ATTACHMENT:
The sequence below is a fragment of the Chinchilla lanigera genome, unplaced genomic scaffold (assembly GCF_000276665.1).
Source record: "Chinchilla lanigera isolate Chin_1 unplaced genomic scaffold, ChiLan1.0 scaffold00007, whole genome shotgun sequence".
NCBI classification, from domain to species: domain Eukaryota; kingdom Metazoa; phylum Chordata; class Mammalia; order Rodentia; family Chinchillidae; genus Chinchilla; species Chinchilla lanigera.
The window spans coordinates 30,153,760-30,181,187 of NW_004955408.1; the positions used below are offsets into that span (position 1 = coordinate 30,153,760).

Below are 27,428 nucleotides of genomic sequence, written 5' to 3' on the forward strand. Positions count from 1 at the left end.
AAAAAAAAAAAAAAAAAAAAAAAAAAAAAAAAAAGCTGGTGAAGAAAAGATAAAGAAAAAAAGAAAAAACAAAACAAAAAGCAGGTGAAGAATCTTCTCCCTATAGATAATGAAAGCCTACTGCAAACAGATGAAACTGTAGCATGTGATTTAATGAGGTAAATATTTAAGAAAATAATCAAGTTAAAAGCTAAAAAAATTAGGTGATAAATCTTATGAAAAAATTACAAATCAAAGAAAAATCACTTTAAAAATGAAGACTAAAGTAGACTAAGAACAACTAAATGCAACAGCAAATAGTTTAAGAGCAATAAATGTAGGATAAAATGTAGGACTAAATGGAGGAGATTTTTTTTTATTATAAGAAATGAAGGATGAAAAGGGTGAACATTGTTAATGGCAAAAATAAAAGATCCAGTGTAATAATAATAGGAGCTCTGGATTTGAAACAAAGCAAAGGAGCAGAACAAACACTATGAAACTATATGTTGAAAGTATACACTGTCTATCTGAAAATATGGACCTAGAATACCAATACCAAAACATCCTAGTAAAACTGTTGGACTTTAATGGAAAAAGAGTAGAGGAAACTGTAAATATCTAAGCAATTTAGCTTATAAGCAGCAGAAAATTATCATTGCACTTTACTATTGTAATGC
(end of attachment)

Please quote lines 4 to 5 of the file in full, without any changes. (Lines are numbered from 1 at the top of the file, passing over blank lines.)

The window spans coordinates 30,153,760-30,181,187 of NW_004955408.1; the positions used below are offsets into that span (position 1 = coordinate 30,153,760).

Below are 27,428 nucleotides of genomic sequence, written 5' to 3' on the forward strand. Positions count from 1 at the left end.